Protesters argue that city’s study is window dressing for development plan
South Bronx residents confronted city officials at an open house in East Tremont on June 14, over its study of a large swath of Southern Boulevard between Longwood and Crotona Park. They say that when the city eventually rezones the 130-block area as is anticipated, the end result will be the displacement of longtime residents who won’t be able to afford higher rents that will result from the plan.
The open house at the Children’s Aid College Prep Charter School on Prospect Avenue coincided with the City Planning department’s releasing of results from a neighborhood study it began conducting in November 2016. That survey sought residents’ input ahead of the plan to rezone the area, which census data shows is home to about 60,000 people.
The city’s survey consisted of questions that were split into eight major themes: streets & transportation, housing, security, health, youth, community, parks & open space, and retail & local business. The category that attracted the most attention was streets and transportation, with 23 percent of the 973 residents who took the survey responding to that topic.
Among the positive takeaways, three-quarters of those who answered questions on the theme of community said they liked their neighborhoods because of the social fabric, sense of community and diversity.
Among the negative results, more than three quarters of respondents who answered questions about health and security were unhappy with the prevalence of guns, youth violence and drug dealing.
In the housing category, 53 percent of respondents were unhappy with the state of housing, complaining that rents are too high, and many are skeptical about the city’s lottery selection process for accessing affordable apartments.
But the plan’s opponents, who passed out flyers at the site of the open house, the survey was just a facade for the city to do whatever it wants. Longwood-based Take Back the Bronx spearheaded the protest with a spoken word performance as group members recounted their struggles finding jobs, paying their rent and accessing decent public schools for their children.
The director of the city planning department’s Bronx office Carol Samol, said that the city’s number one priority is preserving the character of Bronx neighborhoods and those who live there, and that planners will work with them to ensure that the final plan serves residents’ needs.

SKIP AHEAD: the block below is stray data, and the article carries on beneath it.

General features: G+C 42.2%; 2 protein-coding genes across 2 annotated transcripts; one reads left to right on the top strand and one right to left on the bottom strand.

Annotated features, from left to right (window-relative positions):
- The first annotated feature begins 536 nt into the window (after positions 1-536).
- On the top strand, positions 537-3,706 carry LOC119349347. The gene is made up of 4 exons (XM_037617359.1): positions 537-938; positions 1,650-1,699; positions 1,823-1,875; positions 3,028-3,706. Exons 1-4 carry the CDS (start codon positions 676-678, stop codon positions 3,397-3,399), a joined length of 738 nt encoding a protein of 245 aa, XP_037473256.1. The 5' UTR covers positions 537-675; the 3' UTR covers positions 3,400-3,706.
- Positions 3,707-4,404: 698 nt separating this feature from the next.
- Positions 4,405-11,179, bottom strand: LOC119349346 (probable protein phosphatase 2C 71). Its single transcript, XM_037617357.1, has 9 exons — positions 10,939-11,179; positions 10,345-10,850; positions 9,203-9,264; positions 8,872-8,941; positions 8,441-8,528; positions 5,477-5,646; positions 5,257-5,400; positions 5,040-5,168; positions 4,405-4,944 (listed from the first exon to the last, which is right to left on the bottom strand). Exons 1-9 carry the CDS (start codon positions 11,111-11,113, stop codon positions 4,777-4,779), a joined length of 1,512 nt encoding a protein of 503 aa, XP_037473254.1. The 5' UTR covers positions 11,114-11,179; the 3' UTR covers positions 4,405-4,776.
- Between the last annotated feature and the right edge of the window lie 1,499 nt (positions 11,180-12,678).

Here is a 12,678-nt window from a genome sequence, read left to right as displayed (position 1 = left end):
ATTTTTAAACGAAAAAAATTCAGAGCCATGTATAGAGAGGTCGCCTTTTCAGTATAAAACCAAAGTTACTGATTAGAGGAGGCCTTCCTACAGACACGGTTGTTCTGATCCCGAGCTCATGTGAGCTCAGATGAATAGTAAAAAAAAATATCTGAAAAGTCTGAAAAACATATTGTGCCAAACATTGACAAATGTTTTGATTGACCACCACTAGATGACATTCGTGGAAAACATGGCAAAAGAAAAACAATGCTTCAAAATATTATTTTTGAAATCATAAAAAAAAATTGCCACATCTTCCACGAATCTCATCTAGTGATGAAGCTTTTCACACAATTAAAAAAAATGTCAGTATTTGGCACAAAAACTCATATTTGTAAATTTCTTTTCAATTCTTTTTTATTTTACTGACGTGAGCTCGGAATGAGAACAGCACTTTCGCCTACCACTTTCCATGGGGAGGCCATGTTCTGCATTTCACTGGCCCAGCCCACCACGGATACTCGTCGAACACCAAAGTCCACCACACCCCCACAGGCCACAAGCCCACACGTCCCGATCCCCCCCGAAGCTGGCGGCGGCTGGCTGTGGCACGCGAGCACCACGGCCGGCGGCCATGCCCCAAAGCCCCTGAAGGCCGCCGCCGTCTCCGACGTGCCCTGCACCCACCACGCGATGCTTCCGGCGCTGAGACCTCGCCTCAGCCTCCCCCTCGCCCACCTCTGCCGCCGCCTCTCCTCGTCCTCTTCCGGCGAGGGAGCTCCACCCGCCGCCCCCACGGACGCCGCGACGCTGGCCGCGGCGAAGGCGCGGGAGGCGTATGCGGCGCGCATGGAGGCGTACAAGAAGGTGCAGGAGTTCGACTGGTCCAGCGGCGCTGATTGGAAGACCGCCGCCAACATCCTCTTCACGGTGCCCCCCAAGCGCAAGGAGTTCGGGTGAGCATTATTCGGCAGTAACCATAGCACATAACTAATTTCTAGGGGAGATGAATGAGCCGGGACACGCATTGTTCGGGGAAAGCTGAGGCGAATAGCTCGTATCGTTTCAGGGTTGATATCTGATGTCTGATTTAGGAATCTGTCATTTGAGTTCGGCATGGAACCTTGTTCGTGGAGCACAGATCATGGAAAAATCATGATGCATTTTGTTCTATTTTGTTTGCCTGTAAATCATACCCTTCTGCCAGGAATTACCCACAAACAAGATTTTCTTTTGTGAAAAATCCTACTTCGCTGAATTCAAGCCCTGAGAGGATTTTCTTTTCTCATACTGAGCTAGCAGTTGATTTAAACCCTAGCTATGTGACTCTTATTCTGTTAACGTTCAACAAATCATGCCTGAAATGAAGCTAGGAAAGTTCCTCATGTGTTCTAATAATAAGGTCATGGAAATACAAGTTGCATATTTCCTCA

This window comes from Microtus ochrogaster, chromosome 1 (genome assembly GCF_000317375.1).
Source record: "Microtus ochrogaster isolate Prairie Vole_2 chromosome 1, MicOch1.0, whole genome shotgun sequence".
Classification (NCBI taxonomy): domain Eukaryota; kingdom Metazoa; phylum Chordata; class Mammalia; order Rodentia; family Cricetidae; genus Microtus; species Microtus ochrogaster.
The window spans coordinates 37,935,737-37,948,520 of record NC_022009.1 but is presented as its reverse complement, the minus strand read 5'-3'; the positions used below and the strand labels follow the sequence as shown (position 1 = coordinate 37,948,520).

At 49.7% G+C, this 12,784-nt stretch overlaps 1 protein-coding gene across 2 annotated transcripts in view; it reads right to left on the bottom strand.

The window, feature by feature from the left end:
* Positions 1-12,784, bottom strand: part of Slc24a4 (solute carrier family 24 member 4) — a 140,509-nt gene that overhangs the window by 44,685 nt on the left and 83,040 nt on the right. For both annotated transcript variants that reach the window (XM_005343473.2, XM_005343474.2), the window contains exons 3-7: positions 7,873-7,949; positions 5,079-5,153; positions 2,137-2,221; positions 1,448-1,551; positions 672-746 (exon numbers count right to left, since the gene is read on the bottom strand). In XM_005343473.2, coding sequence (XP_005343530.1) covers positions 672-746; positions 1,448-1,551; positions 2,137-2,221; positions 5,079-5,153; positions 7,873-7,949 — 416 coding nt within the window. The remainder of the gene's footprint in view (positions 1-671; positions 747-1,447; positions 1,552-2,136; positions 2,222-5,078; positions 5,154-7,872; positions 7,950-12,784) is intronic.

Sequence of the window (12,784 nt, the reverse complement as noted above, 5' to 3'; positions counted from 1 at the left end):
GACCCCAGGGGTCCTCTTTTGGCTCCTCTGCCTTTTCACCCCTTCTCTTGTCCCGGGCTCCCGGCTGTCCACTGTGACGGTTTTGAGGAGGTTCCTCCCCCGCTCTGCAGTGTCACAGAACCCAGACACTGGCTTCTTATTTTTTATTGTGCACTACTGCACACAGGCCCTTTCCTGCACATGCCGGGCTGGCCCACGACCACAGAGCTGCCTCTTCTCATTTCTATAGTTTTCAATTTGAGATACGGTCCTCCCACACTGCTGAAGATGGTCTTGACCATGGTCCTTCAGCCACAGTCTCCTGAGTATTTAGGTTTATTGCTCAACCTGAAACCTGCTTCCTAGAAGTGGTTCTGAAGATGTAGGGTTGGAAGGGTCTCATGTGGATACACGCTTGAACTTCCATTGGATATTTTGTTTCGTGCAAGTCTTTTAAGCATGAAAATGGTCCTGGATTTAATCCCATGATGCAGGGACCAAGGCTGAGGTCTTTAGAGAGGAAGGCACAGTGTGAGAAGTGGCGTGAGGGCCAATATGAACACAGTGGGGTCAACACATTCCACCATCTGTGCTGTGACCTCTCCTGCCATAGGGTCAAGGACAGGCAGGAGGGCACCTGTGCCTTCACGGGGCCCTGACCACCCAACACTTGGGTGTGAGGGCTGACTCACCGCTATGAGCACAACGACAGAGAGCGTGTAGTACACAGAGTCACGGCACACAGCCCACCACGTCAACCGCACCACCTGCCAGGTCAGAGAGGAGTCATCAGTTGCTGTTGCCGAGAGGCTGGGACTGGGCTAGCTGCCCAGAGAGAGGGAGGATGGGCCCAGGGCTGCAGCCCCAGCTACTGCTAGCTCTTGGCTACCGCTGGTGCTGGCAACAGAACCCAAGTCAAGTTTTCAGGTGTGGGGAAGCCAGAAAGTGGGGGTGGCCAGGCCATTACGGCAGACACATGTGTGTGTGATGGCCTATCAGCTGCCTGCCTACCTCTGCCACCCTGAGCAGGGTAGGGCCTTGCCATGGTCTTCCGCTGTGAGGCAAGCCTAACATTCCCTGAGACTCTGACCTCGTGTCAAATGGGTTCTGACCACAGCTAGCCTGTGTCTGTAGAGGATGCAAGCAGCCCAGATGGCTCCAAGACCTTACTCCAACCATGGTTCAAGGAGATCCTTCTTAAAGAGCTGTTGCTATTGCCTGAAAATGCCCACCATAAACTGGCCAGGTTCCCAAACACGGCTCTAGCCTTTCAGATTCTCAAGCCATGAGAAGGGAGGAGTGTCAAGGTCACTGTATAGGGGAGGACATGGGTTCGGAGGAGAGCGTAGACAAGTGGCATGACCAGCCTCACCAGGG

“The preservation of existing affordable housing, keeping people in their homes at their current income and making sure their living conditions improve is the number one thing we can do,” Samol said. “I understand the fears but we could actively work together, bring resources to the table and make sure it’s working (to benefit) the people who are living here today.”
Many at the town hall said they don’t believe that. The city’s actions so far have not led to poor South Bronx staying in their homes, said “Apple-converted-space” Rodriguez of Take Back the Bronx, adding that she expects that landlords will take advantage of new investment in infrastructure to get richer, at the expense of their tenants.
“What never gets talked about is all the old housing in this neighborhood. How are the landlords going to react when an affluent influx of new people start coming in?” Rodriguez said. “The landlords are going to get more aggressive and push people living on section 8, disabilities and more out. What is the city going to do about it?”
In addition, the protesters were critical of the study for not being inclusive enough, saying that there was little outreach conducted in the area before the open house. Longwood resident Lisa Ortega, a community organizer, said that she found out about the hearing not from the planning department’s outreach efforts but through a local nonprofit.
“I spoke to some of the community members around here to ask if they knew anything about the study,” Ortega said. “All of them said that they haven’t heard anything about a study or workshop. I visited the bodega down the street and stopped at all the mom and pop shops to ask. No one recalls ever being invited.”
Samol said that meetings the planning department has led in the area have helped planners gather useful information about serving the neighborhood’s needs, and there will be more of those.
“We need to hear directly from people about what’s important to them and what are their goals and what’s their vision for the area,” Samol said. “Then there will be deeper conversations revolving around housing and youth and whatever the topic may be.”